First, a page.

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Agency transformation through social integration

Posted by Chris Tuff on February 27th, 2012 at 6:53 pm

When I walk into the agency every morning, I go straight to where our social department sits. Each day, I look around and think, “Damn we’ve got a good crew.” Two and a half years ago, the department consisted of just me, and now we’re a group of 8 diverse strategists and community managers that can tackle any social media solution—not to mention, become iMedia’s 2011 Best Agency for Social Media.

The actual responsibilities of a social media department vary from agency to agency, but when that department becomes an integrated part of the internal agency structure, the benefits will be felt across all departments. So why should a social media department be more integrated?

CHANGE: Given the inherent need to innovate quickly, agencies need to adapt just as fast. With Facebook’s “fail fast” mentality, there are no guarantees about what will stick and what will fall to the wayside. In addition to platform changes, there are user changes with new sites and habits, and naturally, it becomes difficult for any agency to stay 100% on top of all emerging trends and changes. A social department that is linked into insider knowledge of these rapid and frequent changes and social trends provides a competitive edge for an agency. Take the recent Timeline and Graph Object changes that were just put in place. Without staying ahead of the curve and being able to anticipate these platform iterations, media and creative opportunities would have been missed.

EDUCATION: About 40% of our job is educating our clients, creatives and other agency employees about new technologies, platforms and APIs. We’ve learned that over-education is key for all facets of the business, so that everyone understands 1) what success in the social space looks like and 2) the necessity for a long-term, integrated strategy that accommodates for earned, owned and paid media rather than a quick win.

CHALLENGING IDEAS: The second a team becomes complacent, “group think” tends to take control and everyone becomes a lemming. A diverse team, with creative, media and social media department members ideating collaboratively, brings differing opinions that challenge ideas and strategies, making executions unique and disruptive in what is becoming a highly homogeneous and saturated market. Whether it’s someone calling Pinterest the “equivalent to tinsel on a Christmas tree because it gets more and more lame as time wears on,” or even our core strategies, without disruption and disagreement there is no progress or evolution to be had.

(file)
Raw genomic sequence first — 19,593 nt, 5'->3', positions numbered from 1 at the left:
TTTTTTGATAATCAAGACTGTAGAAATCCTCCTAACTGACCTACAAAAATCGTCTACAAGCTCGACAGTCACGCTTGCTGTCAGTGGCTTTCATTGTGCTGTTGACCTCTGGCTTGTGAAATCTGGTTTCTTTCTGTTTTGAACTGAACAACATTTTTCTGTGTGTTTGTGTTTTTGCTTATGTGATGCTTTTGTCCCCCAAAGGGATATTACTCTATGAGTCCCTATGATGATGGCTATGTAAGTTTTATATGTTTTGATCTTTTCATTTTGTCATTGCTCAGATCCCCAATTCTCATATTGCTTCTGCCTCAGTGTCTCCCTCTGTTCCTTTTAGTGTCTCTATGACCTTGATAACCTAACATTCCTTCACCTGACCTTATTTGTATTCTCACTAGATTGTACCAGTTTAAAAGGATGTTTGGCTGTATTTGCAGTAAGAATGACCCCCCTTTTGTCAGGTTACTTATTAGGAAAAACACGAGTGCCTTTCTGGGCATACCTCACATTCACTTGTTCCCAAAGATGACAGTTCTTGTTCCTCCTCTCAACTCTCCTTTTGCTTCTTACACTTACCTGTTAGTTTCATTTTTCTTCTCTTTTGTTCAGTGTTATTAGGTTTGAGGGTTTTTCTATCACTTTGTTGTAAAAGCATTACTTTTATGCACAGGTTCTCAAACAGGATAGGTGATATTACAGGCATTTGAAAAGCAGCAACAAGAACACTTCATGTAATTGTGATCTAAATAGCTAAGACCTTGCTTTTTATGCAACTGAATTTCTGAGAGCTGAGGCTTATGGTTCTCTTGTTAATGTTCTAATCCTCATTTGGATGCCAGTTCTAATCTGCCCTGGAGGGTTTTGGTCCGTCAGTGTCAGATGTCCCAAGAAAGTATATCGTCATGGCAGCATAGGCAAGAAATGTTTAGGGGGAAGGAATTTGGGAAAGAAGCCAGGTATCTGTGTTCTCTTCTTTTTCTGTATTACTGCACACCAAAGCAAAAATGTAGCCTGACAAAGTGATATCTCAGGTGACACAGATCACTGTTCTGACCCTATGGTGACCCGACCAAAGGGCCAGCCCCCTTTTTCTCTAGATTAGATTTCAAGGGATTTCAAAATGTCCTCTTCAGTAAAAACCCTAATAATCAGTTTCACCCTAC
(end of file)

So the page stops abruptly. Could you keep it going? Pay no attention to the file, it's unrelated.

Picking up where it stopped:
COHESIVE IDEATION: With the proliferation of social elements across all media channels, social media teams, more than ever, need to work directly with brand planners, creatives and developers. They help identify APIs, platform priorities and KPIs so that when it comes time to ideate a creative execution, a social layer can be accommodated for, regardless of which medium the idea will live in. This proliferation is reliant on a cohesive solution to a brand problem that can also live in different spaces like TV AND Facebook. It takes working very closely as an integrated team to bring an idea to life, engineered to create the largest digital WOM footprint possible.

BRAND CONSISTENCY: Social media allows a brand to cultivate a genuine online persona, personifying the brand in a way that no other medium can. The social media department helps to create cohesive social executions by ensuring that the brand personality is consistent across all channels. There’s nothing worse than reading a Facebook update from a brand and having that tone not accurately reflect the brand voice. This discrepancy usually happens when brands outsource their social copywriting.

DATA: As social marketers, we have a treasure trove of data available to us—it’s essentially the closest marketers can get to consumers, short of jumping into our consumers’ heads. But once again, data (no matter how much of it) is useless unless it is contextualized to bring actionable insights to all aspects of a marketing endeavor. When social insights can be shared with all departments in an agency, true marketing kismet materializes: brand planners can better position the brief, media planners can make more accurate buys based on the target, copywriters can be informed on what taglines perform best, and brand insights that no one ever thought possible begin to arise. Altogether creating a campaign that is not only efficient but also sure to truly resonate with the audience that should matter the most to a brand—its fans.

Tweet me @christuff.

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